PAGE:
II. The Church of France shall assume the costs of maintaining the Écoles de Paroisse and shall receive appropriations to be determined by the Minister of Finances in pursuit of this objective shall the need arise.

III. If a Parish is unable to maintain an École de Paroisse, the relevant diocese shall be liable to ensure the education of the pupils in other institutions.

IV. If a Department is unable to maintain Royal Colleges, the Government can be called to support the Institutions of Learning, until the Department and/or the Institutions of Learning has completed the necessary reforms to resume its duties. This duty expires if the Department and/or the Institutions of Learning is unwilling to complete these necessary reforms.

§ VI. National Division of Institutions of Learning

I. The exact number of pupils and general population per Institution of Learning is to be determined by the Conseil Royal des Études de France, based on the findings of the Conseil into the feasibility, efficiency and costs of such institutions.

II. The Conseil Royal des Études de France shall be awarded the ability to establish Tertiary Institutions of Learning in line with the demand of the population, determined by the size of said population as of the 1811 census and on the determinations of the committee, mentioned in Paragraph VI.; Article I., on the number of pupils and general population.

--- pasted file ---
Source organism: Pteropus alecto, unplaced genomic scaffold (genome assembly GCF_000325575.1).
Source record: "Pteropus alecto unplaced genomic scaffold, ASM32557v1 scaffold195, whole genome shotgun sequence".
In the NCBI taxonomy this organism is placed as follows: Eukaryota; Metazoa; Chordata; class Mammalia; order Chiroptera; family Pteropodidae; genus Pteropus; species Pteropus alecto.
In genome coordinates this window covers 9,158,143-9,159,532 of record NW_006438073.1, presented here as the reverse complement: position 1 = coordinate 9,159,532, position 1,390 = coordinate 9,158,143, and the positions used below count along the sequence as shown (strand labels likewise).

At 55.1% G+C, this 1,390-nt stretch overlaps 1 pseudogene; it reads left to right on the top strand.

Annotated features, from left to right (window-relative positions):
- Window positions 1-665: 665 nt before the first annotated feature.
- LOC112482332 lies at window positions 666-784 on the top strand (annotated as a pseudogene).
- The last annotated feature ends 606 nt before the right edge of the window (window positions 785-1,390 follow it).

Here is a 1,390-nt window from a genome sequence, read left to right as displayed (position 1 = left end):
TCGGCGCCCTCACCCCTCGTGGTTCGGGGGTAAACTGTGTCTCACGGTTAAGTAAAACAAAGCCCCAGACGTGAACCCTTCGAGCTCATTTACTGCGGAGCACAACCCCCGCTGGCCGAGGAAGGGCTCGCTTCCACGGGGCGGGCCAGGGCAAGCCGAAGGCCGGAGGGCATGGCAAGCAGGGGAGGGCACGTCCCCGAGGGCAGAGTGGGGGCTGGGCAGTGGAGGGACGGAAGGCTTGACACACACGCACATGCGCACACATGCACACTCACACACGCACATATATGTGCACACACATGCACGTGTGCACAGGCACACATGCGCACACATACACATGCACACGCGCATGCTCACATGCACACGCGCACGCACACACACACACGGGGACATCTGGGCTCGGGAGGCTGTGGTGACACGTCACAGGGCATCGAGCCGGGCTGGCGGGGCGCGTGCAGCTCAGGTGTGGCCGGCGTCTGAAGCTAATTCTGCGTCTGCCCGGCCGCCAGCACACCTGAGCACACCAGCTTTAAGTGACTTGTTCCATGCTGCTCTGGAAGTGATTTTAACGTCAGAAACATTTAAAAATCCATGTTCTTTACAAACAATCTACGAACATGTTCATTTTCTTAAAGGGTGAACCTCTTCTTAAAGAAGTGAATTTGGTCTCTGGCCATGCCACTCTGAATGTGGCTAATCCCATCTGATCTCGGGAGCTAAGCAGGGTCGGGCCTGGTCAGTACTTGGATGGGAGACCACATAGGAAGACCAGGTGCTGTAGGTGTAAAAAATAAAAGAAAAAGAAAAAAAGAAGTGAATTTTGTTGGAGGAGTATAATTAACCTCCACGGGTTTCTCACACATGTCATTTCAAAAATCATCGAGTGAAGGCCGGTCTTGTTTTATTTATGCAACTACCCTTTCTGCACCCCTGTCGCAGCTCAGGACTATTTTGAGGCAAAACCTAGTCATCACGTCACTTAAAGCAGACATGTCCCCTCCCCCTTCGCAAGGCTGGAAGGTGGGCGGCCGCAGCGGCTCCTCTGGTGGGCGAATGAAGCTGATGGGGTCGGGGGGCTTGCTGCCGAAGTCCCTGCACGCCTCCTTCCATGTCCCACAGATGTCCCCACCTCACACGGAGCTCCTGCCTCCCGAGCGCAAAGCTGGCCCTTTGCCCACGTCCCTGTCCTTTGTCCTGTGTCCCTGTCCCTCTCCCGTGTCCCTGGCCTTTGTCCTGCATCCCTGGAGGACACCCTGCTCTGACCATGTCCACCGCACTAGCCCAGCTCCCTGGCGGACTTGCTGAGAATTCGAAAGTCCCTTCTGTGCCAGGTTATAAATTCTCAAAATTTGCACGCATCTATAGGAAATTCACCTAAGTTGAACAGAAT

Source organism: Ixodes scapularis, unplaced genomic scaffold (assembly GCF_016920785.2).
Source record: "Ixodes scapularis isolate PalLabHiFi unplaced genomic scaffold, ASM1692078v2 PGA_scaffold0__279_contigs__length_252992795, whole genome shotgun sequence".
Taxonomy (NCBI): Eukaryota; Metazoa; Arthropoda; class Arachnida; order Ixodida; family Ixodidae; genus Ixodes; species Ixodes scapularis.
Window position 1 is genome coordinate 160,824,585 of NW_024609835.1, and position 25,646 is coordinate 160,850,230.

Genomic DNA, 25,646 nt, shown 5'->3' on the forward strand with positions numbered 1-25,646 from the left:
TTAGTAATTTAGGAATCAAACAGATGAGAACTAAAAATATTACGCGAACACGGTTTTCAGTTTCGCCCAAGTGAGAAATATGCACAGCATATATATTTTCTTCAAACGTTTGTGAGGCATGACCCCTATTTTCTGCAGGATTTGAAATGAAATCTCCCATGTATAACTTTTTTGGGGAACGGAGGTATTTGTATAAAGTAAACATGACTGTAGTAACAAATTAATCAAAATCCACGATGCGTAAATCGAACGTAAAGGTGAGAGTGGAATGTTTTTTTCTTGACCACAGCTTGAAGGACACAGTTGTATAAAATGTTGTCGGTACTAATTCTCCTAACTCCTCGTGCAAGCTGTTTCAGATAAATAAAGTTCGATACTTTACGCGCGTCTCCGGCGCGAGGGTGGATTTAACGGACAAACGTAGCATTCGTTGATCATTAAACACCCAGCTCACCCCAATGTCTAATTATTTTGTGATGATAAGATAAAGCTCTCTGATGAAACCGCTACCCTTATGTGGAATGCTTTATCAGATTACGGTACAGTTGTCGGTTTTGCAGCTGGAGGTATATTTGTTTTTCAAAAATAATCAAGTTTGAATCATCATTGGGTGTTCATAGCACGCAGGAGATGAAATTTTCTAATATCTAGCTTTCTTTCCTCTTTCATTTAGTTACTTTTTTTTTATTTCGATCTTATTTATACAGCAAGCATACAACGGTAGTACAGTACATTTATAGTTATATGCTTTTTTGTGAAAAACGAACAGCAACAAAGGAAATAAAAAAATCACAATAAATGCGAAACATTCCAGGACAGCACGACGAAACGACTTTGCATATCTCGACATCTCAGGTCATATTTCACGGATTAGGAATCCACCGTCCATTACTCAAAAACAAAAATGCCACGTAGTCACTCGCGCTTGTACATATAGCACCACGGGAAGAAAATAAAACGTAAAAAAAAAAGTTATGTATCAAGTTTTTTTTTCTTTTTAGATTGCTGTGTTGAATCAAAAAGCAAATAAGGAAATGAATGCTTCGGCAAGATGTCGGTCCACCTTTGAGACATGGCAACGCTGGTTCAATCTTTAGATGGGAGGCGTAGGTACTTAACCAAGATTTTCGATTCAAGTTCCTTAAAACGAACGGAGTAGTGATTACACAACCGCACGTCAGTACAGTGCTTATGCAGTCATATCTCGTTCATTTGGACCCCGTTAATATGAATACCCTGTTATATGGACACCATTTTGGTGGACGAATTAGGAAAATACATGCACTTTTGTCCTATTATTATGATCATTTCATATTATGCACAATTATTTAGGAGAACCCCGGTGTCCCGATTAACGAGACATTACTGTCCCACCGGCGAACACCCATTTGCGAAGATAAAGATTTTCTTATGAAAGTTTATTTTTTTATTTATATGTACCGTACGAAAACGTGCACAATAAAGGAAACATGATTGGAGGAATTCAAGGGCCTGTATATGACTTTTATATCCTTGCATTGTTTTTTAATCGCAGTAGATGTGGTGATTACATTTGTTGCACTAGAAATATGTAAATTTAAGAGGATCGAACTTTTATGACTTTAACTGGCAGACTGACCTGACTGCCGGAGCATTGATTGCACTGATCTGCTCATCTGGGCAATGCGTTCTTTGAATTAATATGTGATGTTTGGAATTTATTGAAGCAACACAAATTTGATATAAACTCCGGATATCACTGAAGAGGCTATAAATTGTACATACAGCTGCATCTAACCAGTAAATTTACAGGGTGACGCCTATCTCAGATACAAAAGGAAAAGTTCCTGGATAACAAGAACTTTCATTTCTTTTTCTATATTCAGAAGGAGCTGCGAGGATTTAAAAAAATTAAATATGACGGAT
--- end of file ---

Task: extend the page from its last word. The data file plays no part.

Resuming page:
III. Each department shall be awarded the ability to establish Royal Colleges in line with the demand of the population, determined by the size of said population as of the most recent census and on the determinations of the committee, mentioned in Paragraph VI.; Article I., on the number of pupils and general population.

§ VII. Transitory measures

I. The Law on National education is abolished.

The Law 'for the Recognition of the Bourse' will be repealed.

The Law for the Private Printing of Specie will be repealed.

The Law for the Governance of Voluntary Associations will be repealed.

-
Law on the Election of Deputies: Oui/No/Abst
Law on the Post Office: Oui/No/Abst
Law on the Restitution of Property: Oui/No/Abst
Loi sur l'Éducation du Peuple Français: Oui/No/Abst
Repeal the Recognition of the Bourse: Oui/No/Abst
Repeal the Private Printing of Specie: Oui/No/Abst
Repeal the Governance of Voluntary Associations: Oui/No/Abst

[Profession]
[Party]
[Bonus]

- Name

24 hours of voting + debate. Government needs to make position known on Spain to @m.equitum, I'd prefer any IC debates on Spain to happen in the thread for update writing purposes.

New legislation, albeit a shorter round, will commence after voting.
 

etranger01

Sphinx of the Tuileries
85 Badges
Aug 18, 2010
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Law on the Election of Deputies: Oui
Law on the Post Office: Oui
Law on the Restitution of Property: Abstain
Loi sur l'Éducation du Peuple Français: No
Repeal the Recognition of the Bourse: No
Repeal the Private Printing of Specie: Abstain
Repeal the Governance of Voluntary Associations: Oui

[Bastard]
[Doctrinaire]
[Victor of Les Hommes: +1 PP]

- Henri Jules de Bourbon
 

TJDS

Schout-bij-Nacht
45 Badges
Mar 7, 2012
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Law on the Election of Deputies: No
Law on the Post Office: Oui
Law on the Restitution of Property: No
Loi sur l'Éducation du Peuple Français: No
Repeal the Recognition of the Bourse: No
Repeal the Private Printing of Specie: No
Repeal the Governance of Voluntary Associations: Abst

[Deputy, Prefect, President of the Philhellenique Society]
[Doctrinaire]
[Social Reformer Mk. II +1 PP]